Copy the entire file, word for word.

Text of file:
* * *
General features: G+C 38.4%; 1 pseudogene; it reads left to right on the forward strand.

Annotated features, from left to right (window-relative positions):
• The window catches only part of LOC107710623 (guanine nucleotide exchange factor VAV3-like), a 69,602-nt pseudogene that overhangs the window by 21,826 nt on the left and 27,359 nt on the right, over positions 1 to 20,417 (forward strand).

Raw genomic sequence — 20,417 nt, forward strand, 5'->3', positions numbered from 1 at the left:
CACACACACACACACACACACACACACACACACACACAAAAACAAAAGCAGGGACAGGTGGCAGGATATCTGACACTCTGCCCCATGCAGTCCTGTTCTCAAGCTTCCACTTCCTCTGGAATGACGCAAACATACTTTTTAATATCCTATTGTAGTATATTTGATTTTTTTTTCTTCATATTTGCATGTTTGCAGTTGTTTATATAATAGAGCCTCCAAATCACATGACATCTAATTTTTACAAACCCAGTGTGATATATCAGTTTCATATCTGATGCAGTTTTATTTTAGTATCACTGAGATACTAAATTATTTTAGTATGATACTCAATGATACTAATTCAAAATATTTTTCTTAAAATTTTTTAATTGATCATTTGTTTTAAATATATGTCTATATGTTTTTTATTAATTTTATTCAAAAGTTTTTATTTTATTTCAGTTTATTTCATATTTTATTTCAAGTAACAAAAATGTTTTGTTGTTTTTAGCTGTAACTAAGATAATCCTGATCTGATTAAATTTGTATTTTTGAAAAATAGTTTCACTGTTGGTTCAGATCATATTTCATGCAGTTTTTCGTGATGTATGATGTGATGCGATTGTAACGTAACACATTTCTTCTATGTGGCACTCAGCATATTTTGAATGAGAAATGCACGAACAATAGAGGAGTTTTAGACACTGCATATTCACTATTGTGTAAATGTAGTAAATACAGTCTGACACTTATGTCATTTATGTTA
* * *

General features: G+C 38.4%; 1 pseudogene; it reads left to right on the forward strand.

Annotated features, from left to right (window-relative positions):
• The window catches only part of LOC107710623 (guanine nucleotide exchange factor VAV3-like), a 69,602-nt pseudogene that overhangs the window by 21,826 nt on the left and 27,359 nt on the right, over positions 1 to 20,417 (forward strand).

Raw genomic sequence — 20,417 nt, forward strand, 5'->3', positions numbered from 1 at the left:
CACACACACACACACACACACACACACACACACACACAAAAACAAAAGCAGGGACAGGTGGCAGGATATCTGACACTCTGCCCCATGCAGTCCTGTTCTCAAGCTTCCACTTCCTCTGGAATGACGCAAACATACTTTTTAATATCCTATTGTAGTATATTTGATTTTTTTTTCTTCATATTTGCATGTTTGCAGTTGTTTATATAATAGAGCCTCCAAATCACATGACATCTAATTTTTACAAACCCAGTGTGATATATCAGTTTCATATCTGATGCAGTTTTATTTTAGTATCACTGAGATACTAAATTATTTTAGTATGATACTCAATGATACTAATTCAAAATATTTTTCTTAAAATTTTTTAATTGATCATTTGTTTTAAATATATGTCTATATGTTTTTTATTAATTTTATTCAAAAGTTTTTATTTTATTTCAGTTTATTTCATATTTTATTTCAAGTAACAAAAATGTTTTGTTGTTTTTAGCTGTAACTAAGATAATCCTGATCTGATTAAATTTGTATTTTTGAAAAATAGTTTCACTGTTGGTTCAGATCATATTTCATGCAGTTTTTCGTGATGTATGATGTGATGCGATTGTAACGTAACACATTTCTTCTATGTGGCACTCAGCATATTTTGAATGAGAAATGCACGAACAATAGAGGAGTTTTAGACACTGCATATTCACTATTGTGTAAATGTAGTAAATACAGTCTGACACTTATGTCATTTATGTTA